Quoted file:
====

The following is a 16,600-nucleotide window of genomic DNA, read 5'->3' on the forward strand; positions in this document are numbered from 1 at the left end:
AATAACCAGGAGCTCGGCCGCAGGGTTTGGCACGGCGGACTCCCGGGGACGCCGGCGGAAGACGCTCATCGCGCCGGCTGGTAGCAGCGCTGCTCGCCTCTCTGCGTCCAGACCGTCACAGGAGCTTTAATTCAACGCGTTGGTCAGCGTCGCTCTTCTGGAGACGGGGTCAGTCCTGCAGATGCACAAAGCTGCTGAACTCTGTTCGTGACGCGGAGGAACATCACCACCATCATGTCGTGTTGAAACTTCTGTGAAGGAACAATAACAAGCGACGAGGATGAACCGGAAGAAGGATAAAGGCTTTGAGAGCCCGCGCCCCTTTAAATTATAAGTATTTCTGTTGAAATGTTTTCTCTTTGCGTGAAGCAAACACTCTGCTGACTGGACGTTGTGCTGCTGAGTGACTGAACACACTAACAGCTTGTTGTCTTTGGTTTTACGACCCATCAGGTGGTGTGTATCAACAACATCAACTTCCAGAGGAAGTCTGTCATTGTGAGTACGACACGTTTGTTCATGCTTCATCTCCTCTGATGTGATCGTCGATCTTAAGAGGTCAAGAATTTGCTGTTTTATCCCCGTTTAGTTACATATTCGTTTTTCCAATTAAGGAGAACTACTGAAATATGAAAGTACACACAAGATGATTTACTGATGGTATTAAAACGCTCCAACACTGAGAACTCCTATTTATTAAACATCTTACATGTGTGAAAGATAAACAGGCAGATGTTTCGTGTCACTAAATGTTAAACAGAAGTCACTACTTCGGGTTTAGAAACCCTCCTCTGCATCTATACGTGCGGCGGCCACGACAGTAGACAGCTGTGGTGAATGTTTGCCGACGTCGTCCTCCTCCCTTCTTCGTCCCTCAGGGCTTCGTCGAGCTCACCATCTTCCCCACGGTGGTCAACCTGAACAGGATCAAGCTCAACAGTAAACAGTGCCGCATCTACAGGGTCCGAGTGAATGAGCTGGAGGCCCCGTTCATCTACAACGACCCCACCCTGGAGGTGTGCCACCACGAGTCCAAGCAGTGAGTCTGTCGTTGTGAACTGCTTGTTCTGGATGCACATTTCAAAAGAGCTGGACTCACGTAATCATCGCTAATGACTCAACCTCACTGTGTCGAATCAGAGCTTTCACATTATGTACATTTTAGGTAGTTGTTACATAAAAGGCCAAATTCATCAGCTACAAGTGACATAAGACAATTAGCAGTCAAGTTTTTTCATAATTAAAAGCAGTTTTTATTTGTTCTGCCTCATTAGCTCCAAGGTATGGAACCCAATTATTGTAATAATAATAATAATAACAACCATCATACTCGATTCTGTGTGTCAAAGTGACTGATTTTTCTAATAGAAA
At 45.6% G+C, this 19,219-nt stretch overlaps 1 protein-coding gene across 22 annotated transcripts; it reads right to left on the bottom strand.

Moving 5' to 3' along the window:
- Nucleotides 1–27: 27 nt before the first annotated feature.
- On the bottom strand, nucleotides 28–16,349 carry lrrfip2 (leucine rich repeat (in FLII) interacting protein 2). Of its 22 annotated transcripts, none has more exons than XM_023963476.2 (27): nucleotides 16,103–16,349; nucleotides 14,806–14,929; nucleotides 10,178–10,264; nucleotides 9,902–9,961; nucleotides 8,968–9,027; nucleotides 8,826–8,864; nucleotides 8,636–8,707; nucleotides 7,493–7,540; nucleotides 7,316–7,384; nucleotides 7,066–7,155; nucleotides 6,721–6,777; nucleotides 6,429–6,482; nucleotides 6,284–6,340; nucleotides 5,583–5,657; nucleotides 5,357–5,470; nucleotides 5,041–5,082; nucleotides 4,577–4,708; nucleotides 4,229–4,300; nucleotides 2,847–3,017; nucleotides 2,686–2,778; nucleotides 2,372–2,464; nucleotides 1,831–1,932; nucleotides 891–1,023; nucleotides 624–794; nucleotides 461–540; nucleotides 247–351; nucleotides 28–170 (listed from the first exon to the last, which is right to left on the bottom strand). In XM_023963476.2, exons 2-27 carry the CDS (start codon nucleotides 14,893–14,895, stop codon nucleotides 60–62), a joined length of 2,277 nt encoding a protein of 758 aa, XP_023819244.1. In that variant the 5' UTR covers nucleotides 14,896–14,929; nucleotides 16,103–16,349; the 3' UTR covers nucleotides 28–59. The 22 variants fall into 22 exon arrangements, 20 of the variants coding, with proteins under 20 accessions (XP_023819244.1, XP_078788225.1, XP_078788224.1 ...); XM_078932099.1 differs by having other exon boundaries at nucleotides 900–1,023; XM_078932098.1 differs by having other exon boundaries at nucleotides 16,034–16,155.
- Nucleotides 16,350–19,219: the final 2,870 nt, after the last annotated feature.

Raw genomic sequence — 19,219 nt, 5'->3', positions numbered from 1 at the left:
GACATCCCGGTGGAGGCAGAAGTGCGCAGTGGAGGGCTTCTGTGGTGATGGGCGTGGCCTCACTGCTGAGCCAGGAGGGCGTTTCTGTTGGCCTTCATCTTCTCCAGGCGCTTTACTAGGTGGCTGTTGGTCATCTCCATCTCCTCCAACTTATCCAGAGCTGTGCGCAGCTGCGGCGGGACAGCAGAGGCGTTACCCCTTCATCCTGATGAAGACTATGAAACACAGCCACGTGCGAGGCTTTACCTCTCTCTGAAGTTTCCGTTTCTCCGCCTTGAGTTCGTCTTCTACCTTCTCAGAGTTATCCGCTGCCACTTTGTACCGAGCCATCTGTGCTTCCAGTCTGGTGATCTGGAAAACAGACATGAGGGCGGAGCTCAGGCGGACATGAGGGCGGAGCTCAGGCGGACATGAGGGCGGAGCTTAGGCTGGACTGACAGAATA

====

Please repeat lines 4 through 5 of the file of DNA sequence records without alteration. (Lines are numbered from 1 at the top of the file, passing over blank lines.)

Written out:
Moving 5' to 3' along the window:
- Nucleotides 1–27: 27 nt before the first annotated feature.